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Ed Gein: The Mad Butcher of Plainfield

Ed Gein was devastated when his mother died in 1945. But he had a grisly plan to keep women in his life.


It’s not unheard of for a murderer to inspire a movie. It is, on the other hand, rare for a killer to inspire an entire subgenre of film.

In Ed Gein’s case, he inspired two subgenres.

The first, we’ll call Mommy Dearest flicks. These freaky films center on the presence of a mother, real or imagined, whose overbearing nature spurs her son to commit atrocious acts. Psycho is the gold standard here, though the Mommy Dearest trope extends to other works like The Manchurian Candidate and Throw Mamma From the Train.

The second is Skin Flicks, which is to say, horror and thriller movies where a character wears someone else’s skin. That sounds specific, but it’s more common than you may think. Buffalo Bill straps on a skin suit in The Silence of the Lambs, as does Leatherface in The Texas Chain Saw Massacre.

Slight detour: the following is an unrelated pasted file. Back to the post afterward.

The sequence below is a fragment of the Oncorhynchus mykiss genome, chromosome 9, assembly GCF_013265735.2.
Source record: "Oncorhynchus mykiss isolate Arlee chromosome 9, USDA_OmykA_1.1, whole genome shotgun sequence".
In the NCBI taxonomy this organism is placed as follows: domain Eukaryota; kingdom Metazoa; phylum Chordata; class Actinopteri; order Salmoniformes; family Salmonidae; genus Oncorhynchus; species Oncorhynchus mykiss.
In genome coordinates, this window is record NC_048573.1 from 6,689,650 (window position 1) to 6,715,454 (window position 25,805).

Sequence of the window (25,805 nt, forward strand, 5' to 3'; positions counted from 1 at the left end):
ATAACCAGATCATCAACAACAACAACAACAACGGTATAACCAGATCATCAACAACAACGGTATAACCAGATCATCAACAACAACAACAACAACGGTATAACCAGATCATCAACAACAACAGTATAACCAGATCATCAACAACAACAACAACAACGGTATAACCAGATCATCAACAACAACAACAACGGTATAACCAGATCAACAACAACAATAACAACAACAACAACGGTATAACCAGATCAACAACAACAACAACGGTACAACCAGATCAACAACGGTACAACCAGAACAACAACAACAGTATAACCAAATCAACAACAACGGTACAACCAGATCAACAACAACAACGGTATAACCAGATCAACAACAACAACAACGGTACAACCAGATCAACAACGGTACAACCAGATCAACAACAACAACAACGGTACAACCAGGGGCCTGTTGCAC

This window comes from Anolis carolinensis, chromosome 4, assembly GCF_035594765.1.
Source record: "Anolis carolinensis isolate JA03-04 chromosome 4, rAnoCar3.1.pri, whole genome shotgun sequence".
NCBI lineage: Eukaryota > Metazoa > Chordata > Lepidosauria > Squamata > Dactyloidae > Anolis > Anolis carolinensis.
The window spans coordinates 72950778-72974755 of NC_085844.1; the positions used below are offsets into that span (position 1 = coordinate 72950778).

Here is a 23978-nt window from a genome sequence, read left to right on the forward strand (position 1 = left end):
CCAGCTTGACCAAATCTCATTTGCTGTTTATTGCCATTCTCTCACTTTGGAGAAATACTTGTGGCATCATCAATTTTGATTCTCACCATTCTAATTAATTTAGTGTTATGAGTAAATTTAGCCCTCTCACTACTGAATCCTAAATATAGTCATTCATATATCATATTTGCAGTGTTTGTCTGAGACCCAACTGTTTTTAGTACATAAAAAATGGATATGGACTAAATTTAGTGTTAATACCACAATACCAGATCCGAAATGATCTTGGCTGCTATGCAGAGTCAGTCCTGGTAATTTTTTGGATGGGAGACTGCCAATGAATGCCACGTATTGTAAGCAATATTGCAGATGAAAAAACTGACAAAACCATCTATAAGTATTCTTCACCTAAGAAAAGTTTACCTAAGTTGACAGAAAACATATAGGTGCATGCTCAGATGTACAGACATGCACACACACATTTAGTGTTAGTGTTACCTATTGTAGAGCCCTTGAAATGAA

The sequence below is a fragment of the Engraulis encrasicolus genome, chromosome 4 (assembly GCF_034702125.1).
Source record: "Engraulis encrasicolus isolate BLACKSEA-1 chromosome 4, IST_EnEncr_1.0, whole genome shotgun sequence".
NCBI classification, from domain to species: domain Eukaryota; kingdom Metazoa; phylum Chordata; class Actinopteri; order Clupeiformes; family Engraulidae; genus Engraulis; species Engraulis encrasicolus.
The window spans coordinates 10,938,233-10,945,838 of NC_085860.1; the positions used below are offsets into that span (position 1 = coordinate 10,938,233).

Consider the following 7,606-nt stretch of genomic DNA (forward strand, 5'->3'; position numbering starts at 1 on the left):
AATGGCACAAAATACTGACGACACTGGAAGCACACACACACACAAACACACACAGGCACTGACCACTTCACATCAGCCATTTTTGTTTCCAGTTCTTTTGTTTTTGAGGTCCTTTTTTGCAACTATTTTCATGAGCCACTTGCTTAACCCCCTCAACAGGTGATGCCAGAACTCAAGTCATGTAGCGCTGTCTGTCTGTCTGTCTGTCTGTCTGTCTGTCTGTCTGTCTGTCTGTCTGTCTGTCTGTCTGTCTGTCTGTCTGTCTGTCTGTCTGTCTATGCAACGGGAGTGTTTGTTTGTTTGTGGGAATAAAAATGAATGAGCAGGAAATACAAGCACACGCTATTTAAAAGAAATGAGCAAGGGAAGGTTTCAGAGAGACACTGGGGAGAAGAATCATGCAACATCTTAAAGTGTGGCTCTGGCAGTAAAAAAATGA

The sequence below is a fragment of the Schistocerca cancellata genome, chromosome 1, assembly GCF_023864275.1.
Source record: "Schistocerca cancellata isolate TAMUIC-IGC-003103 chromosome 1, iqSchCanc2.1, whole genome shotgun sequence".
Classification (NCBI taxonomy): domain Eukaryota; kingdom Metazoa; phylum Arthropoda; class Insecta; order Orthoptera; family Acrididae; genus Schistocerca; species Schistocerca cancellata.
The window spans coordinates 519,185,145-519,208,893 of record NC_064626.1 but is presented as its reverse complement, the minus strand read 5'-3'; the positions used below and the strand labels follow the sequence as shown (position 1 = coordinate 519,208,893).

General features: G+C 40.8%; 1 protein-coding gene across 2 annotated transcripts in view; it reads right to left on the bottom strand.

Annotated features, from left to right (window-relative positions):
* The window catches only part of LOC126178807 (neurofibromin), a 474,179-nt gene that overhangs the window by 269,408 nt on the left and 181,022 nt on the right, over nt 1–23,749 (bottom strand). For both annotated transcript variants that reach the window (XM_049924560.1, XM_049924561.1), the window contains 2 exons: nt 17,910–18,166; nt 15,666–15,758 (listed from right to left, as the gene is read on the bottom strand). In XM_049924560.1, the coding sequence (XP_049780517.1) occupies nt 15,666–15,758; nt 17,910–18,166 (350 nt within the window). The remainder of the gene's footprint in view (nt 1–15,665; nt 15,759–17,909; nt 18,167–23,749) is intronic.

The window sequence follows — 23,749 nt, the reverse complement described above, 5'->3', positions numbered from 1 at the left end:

So how did Ed Gein spawn so many horror conventions? And just what did he do to earn his nickname of “the Mad Butcher of Plainfield”?

In the pictures we have of him, Ed Gein, born in 1906 in La Crosse County, Wisconsin, looks like, well, a dope. He’s the rural, plaid-clad embodiment of the caricature he would assume—a friendless country boy with an alcoholic father and a Bible-thumping zealot of a mother, who grew into a loner living in a house local children feared.

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  • A photo of Ed Gein's house